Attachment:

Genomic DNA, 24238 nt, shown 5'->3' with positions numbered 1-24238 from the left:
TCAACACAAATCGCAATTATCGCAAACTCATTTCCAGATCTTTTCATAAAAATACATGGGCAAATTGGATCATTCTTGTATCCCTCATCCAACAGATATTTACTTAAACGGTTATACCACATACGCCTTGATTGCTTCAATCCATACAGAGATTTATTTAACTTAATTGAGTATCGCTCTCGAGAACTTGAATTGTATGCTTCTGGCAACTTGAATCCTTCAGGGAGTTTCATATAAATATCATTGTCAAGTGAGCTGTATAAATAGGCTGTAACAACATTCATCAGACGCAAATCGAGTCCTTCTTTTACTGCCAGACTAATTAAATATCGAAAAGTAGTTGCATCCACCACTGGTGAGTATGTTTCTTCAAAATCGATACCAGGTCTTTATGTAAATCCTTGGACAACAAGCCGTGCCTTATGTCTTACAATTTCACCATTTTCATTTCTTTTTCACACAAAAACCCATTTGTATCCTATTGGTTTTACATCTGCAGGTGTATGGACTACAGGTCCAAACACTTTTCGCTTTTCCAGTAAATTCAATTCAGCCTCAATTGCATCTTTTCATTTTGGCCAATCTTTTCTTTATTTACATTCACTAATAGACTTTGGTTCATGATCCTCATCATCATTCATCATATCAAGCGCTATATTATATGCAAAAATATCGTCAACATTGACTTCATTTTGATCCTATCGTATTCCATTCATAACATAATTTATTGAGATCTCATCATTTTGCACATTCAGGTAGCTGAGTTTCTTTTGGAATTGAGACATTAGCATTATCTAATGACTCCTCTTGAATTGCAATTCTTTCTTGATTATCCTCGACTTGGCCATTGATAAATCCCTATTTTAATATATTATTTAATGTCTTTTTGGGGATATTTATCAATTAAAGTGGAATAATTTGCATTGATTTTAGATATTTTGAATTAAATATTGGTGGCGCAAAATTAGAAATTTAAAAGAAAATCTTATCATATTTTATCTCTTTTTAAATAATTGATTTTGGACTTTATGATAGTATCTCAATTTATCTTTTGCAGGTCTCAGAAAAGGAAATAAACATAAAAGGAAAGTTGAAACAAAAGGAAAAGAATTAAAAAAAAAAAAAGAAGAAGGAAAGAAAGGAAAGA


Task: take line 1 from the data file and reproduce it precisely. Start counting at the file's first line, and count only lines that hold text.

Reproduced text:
Genomic DNA, 24238 nt, shown 5'->3' with positions numbered 1-24238 from the left: